Archive for September, 2012

A few images of the crooked little houses I’ve made.

 

 

 

 

You can find part 1 of my tutorial on how to make these here:  https://thekiltedgerman.wordpress.com/2012/02/27/crooked-houses-a-tutorial/

Hey everyone,

 

It’s finally starting to feel like fall outside.  The air is starting to smell crisp, trees are beginning to change colors, and the nights are cool now.  In order to celebrate that, I wanted to have a fall sale at Greyed Out.

From now until the end of October, you can get free shipping using the coupon code FREESHIP or 25% off your order using the code FALLBASH.

 

I believe I mentioned it in my previous post, but I do think that everyone who has a dice collection should have an awesome dice bag to carry them in.  It’s simple and easy to get a mass-produced dice bag when you’re first starting out in your Dungeons and Dragons adventures, but why settle for that?  Greyed Out has a great selection of dice bags available, and while I do sell the same design multiple times, the chances of running into another person with the exact same dice bag are slim.  Get something cool and unique and give your dice a happy home.

You can find Greyed Out on Etsy at: greyedout.etsy.com

 

A few examples of my dice bags:

 

 

 

 

 

I’m a nerd, and I freely admit it.  I get excited about dice, and roleplaying games, and moving little pewter miniatures around on a tabletop battlefield, pretending to be a great general.  (I have very little in the way of tactical skills.)  I think that’s part of the reason I really like sewing dice bags.  Everyone who games in some form or fashion needs a good dice bag, or at least that’s how I feel – and not just because I sell dice bags.  All those funny-shaped polyhedrons are an integral part of gamer culture, so why not have a snazzy way to carry yours and keep them safe?  I know that Knights of the Dinner Table can often be a roleplaying stereotype taken to an extreme, but just look at Brian van Hoose, who almost always has his dice bag hanging from his belt.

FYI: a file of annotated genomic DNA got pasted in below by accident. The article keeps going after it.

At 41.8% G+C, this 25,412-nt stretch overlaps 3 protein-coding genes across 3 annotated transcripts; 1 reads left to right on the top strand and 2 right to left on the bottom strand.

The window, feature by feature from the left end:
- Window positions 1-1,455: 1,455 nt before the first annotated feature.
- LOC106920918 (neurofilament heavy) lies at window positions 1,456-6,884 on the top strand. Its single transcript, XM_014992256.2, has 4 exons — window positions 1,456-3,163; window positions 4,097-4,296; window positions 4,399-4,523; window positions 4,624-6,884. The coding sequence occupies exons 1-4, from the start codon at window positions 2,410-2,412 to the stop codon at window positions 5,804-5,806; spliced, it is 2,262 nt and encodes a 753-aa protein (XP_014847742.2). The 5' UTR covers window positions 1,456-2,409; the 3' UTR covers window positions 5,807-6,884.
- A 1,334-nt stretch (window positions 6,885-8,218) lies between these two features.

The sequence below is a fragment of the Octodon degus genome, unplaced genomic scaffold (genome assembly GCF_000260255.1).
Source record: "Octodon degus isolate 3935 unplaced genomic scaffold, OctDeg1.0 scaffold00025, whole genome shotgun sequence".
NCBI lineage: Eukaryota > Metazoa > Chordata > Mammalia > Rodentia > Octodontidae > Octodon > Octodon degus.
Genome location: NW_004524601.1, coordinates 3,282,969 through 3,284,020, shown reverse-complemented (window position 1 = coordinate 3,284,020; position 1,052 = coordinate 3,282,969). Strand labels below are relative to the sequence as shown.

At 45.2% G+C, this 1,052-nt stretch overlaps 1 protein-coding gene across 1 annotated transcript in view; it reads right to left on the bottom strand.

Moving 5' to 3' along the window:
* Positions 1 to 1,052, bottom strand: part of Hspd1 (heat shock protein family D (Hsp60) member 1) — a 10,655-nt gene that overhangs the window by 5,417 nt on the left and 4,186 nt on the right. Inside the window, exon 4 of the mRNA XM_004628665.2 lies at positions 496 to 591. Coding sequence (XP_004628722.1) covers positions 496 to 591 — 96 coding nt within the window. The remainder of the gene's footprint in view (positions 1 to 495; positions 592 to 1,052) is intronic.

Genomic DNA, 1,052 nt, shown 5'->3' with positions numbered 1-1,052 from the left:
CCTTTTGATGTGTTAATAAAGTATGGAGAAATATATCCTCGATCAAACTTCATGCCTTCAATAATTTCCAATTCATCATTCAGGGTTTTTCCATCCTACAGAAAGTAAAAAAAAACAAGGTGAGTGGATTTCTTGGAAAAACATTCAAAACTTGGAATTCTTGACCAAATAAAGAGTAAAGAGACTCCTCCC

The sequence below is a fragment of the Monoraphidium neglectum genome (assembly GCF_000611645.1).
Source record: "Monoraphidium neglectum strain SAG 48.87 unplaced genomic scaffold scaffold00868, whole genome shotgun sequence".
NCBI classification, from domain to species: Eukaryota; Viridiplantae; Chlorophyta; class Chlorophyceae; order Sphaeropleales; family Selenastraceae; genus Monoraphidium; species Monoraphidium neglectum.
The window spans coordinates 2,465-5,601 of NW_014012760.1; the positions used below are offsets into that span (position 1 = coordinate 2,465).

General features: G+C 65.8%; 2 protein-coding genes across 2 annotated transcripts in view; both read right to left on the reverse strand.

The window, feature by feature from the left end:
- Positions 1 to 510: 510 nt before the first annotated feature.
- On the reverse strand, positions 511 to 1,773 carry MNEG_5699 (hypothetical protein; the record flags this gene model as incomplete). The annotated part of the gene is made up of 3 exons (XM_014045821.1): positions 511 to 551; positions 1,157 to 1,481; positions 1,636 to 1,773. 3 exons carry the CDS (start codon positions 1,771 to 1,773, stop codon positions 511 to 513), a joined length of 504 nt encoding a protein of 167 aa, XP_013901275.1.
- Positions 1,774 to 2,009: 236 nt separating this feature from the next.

I’ve seen gamers keep their dice in little plastic compartmented containers, I’ve seen dice in ziploc bags, I’ve seen dice in Crown Royal bags.  Some people have “dice buckets” where the dice live, ready to be pulled out on game night.  Me, I’ve always had a dice bag, at least as long as I can remember.  My mom got me my first one, and that little black dice bag with the faux-leather rim stayed with me for almost twelve years, until I started making my own.  I’ve come a long way since that first dice bag, and there’s probably still room for improvement.

This summer I started trying to screen print designs on my dice bags, starting with a few orc skulls.  One customer put up a great review on his own blog, and you can read the entry here:

http://duelsanddice.blogspot.com/2012/08/artisian-dice-bags.html

I love hearing about customer experience with my stuff, and it’s great to get good feedback.  One thing that I do sometimes worry about is my price point – my bags are listed in my Etsy shop, Greyed Out, for between $16 and $18, with $3.50 in shipping.  I think that feels a bit high to some people, but I also think it’s reasonable for what I offer, and here’s why.